The scores of a class of students in their end-of-year math and physics examinations can be described by the model 𝑦 equals 31.8 plus 0.43𝑥, where 𝑥 is the score in math and 𝑦 is the score in physics. What is the interpretation of the value of 0.43 in the model?
First, let’s imagine this model in the 𝑥𝑦-plane. We know you couldn’t have a negative physics score or a negative math score. And that means we’ll just be dealing with the quadrant one result: when 𝑥 is zero, 𝑦 equals 31.8. And we’re dealing with a positive slope, where the math score, on average, is the 𝑥-axis and the physics score, on average, is the 𝑦-axis.
If we remember our form 𝑦 equals 𝑚𝑥 plus 𝑏, we know that the coefficient of 𝑥, the invariable, represents the slope and the constant 𝑏 represents the 𝑦-intercept. The slope is the changes in 𝑦 over the changes in 𝑥. Related to our model, that would be the changes in physics scores over the changes in math scores. The invariable, the coefficient of 𝑥, in our problem would be 0.43. We could write that 0.43 as a fraction over one.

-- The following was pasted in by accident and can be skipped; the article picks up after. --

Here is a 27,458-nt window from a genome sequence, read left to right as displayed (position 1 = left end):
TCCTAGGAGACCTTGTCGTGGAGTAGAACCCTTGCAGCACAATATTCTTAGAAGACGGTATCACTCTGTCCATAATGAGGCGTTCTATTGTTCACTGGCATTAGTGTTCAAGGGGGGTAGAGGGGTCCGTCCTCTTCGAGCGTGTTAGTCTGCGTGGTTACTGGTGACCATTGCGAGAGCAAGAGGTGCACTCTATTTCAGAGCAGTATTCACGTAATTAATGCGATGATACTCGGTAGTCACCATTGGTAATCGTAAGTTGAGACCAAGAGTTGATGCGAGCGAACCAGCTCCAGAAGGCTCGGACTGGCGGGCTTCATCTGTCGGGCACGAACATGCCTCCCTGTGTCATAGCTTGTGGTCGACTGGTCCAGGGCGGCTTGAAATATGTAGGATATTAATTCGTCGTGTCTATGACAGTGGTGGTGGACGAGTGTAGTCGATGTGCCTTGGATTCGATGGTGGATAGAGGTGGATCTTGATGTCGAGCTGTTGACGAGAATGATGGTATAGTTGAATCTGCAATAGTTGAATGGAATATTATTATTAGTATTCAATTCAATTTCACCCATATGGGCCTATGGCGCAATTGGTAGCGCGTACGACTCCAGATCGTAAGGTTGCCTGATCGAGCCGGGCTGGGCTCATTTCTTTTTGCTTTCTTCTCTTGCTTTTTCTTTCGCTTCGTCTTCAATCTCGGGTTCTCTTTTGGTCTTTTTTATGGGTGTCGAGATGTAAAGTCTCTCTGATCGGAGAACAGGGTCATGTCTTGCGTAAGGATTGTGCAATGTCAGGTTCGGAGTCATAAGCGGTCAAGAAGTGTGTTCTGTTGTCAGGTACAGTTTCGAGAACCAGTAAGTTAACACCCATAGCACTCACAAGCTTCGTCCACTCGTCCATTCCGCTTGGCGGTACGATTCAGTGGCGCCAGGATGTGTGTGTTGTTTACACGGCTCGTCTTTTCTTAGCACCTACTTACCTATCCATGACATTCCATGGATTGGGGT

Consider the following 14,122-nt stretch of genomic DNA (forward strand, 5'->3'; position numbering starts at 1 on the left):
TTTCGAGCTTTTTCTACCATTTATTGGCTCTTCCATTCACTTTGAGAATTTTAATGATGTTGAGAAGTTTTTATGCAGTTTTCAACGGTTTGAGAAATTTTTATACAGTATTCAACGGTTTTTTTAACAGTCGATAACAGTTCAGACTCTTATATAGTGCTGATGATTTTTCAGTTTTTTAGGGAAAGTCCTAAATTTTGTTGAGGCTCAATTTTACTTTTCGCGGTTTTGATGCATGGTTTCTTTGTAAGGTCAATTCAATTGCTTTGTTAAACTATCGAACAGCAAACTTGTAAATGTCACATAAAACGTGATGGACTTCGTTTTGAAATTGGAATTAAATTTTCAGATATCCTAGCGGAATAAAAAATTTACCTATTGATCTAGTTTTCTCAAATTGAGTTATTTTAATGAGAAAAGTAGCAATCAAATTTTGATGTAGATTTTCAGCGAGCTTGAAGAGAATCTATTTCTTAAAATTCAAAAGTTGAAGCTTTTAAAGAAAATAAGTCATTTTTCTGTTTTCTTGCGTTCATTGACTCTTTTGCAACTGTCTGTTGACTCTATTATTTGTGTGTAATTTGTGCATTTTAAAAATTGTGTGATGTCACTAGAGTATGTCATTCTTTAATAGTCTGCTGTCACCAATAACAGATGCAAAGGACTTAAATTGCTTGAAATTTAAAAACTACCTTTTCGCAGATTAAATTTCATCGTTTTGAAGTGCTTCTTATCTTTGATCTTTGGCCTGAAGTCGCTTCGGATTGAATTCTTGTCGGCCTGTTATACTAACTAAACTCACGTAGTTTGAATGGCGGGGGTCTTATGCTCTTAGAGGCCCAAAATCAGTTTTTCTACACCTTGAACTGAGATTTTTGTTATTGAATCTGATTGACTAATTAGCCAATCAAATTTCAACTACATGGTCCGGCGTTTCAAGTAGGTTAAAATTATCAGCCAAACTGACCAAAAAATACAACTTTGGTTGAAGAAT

We could say as the math score increases by one point as we move to the right one place on our graph, the physics score will increase by 0.43. And so, we say for every additional point scored in the math examination, students’ scores increased by, on average, 0.43 additional points in their physics examination. And 0.43 is the relationship from the math score to the physics score.